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Bold male birds fall faster and harder for their partners

Bold male birds fall faster and harder for their partners
Image of Great Tit by Molly Harwood

Research from Oxford University has revealed that bold male birds focus on forming strong relationships with their future breeding partners while shy male birds play the field.

A new study from the Department of Zoology, Oxford University, has found that the individual personalities of male great tits influences how they bond with their future breeding partner.

The bolder, more proactive, males choose their future partners sooner, as well as putting more effort into their relationship before the breeding season begins. Shy males are less devoted to forming a strong pair bond, and instead spend more of their time flocking with other females. 

The findings, published in the journal Nature Ecology and Evolution, demonstrate how individual differences in behaviour can shape the formation of crucial social relationships in the wild.

Dr Josh Firth, who led the research, said: 'Finding a mating partner is of upmost importance to these birds, just as it is for many species across the animal kingdom. We wanted to ask why individuals of the same species differ so much in how much effort they put into forming these relationships.'

The research, which was carried out at Oxford University’s Wytham Woods, assessed the personalities of hundreds of individual wild great tits, and then used radio-frequency identification tags to track the birds’ social networks over multiple years.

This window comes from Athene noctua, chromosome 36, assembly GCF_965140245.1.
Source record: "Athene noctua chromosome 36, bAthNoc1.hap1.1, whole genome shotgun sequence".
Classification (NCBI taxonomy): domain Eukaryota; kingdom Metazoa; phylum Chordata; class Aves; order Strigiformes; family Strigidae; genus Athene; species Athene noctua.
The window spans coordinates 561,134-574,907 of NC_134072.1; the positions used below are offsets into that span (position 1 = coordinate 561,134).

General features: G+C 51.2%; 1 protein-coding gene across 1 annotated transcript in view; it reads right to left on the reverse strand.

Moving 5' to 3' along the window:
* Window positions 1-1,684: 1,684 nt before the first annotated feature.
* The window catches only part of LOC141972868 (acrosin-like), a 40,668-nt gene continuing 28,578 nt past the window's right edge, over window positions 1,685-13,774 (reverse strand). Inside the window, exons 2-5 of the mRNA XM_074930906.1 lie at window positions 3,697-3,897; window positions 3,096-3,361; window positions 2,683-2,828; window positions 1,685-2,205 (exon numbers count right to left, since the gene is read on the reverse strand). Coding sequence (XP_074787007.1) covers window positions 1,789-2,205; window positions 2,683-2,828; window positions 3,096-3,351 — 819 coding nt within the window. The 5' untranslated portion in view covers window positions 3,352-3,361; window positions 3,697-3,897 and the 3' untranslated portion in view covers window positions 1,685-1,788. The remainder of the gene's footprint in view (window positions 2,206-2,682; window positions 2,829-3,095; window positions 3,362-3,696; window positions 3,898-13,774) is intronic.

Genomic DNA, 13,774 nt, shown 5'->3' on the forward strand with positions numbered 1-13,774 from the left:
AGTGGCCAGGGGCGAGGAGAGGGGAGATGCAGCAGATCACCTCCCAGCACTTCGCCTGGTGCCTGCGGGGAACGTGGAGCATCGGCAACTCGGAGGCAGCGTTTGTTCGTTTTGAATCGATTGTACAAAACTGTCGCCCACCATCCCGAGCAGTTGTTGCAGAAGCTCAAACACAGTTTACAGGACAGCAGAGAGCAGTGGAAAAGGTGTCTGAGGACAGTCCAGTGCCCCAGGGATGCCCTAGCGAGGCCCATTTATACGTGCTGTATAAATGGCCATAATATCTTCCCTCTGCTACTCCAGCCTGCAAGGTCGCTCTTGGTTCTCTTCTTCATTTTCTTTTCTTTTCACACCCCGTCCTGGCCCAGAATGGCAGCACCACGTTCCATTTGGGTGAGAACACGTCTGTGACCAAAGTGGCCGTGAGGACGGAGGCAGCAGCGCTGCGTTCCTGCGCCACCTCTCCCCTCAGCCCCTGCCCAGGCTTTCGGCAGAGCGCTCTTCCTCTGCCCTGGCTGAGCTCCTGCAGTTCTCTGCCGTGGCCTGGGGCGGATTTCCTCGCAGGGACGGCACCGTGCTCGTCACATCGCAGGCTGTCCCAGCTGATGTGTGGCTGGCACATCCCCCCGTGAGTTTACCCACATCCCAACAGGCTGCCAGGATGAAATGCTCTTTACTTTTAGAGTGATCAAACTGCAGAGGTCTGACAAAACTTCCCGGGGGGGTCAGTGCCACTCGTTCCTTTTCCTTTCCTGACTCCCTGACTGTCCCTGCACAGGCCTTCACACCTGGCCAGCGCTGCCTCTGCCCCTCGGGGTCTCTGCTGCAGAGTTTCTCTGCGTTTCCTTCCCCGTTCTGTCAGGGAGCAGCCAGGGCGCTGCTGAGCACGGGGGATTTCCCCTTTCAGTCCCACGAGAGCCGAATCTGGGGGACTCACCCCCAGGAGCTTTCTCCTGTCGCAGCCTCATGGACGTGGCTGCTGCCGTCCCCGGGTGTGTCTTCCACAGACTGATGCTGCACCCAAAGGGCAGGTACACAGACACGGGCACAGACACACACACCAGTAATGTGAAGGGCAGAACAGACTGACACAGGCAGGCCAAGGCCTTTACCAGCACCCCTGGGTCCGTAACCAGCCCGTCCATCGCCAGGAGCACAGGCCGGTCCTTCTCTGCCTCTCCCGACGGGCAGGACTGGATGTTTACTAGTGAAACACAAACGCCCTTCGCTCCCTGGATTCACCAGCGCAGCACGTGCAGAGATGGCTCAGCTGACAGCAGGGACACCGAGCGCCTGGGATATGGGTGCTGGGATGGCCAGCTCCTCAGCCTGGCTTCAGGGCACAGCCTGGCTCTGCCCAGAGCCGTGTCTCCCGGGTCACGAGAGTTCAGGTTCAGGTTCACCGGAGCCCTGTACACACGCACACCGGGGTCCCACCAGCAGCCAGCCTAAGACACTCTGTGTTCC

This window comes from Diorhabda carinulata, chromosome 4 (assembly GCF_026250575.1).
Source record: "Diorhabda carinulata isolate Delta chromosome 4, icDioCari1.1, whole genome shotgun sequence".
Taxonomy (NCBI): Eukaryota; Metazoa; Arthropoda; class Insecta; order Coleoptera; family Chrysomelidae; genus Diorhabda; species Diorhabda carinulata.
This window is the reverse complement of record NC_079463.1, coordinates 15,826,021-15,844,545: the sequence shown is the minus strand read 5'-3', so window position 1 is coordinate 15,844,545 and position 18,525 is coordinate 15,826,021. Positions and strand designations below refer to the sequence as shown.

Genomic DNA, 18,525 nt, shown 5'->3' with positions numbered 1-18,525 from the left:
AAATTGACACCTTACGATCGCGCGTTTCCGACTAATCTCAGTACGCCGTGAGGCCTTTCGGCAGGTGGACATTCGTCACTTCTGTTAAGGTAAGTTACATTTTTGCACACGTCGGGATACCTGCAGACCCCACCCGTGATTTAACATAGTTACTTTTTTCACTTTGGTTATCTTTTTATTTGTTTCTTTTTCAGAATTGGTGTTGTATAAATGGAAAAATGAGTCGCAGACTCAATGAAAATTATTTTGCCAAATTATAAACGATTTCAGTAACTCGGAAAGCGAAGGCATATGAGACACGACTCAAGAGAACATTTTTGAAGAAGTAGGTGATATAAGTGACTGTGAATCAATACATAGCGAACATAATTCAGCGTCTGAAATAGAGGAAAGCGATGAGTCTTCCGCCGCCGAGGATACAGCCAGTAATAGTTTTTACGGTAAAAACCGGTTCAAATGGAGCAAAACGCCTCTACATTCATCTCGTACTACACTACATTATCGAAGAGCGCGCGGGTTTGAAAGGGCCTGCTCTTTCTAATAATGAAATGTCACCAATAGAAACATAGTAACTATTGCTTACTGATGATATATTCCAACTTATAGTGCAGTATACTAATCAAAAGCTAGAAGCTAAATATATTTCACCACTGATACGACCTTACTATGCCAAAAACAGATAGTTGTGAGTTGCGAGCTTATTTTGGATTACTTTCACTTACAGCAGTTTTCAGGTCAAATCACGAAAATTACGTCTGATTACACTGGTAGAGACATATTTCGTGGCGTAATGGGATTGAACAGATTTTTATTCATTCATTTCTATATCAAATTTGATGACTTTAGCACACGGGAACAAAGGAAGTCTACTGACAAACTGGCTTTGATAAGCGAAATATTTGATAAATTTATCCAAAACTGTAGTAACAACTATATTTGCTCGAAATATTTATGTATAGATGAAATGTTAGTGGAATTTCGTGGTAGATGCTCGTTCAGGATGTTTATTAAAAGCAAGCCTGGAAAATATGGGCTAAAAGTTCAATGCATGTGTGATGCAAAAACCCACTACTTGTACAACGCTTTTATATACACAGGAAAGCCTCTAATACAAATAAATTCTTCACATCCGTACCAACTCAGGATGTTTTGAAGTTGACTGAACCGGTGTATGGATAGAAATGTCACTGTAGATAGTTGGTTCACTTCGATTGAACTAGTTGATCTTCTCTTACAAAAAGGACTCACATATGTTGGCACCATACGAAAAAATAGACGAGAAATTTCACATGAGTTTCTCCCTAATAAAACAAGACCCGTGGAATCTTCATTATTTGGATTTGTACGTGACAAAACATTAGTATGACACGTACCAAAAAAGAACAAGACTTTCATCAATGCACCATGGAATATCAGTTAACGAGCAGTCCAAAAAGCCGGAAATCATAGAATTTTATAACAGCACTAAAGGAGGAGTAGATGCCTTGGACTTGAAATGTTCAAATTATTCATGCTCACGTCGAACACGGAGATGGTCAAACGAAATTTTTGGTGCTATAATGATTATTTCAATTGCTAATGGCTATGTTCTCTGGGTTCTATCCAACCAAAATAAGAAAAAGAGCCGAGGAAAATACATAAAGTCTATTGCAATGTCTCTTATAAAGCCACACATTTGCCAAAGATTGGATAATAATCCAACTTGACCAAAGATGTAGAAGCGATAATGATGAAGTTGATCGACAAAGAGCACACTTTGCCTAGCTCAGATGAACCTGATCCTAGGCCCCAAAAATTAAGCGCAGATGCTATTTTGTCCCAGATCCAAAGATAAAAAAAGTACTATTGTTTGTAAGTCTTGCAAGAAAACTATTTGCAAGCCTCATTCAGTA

Dr Firth added: 'We show that personality plays an important role explaining the differences in pair-bonding tactics; proactive males dedicate more time to their chosen future partner, even long before mating begins, while the less proactive males take the alternative option of sampling lots of different females right up until the breeding season actually starts.

'Through linking differences in male birds' behaviour to different mating strategies, the findings suggest their may be no ‘best personality’ to have, and therefore help explain why we even see these differences in personalities in the first place. It could well be the case that being bold and proactive is better for finding a good partner in some social situations, while more reserved strategies are preferable in others.'

The researchers hope that the findings will promote more studies into how individual behavioural differences can shape social relationships across many species, and what consequences this might have for the structure of societies.

The study, ‘Personality shapes pair bonding in a wild bird social system’, is published in Nature Ecology and Evolution.

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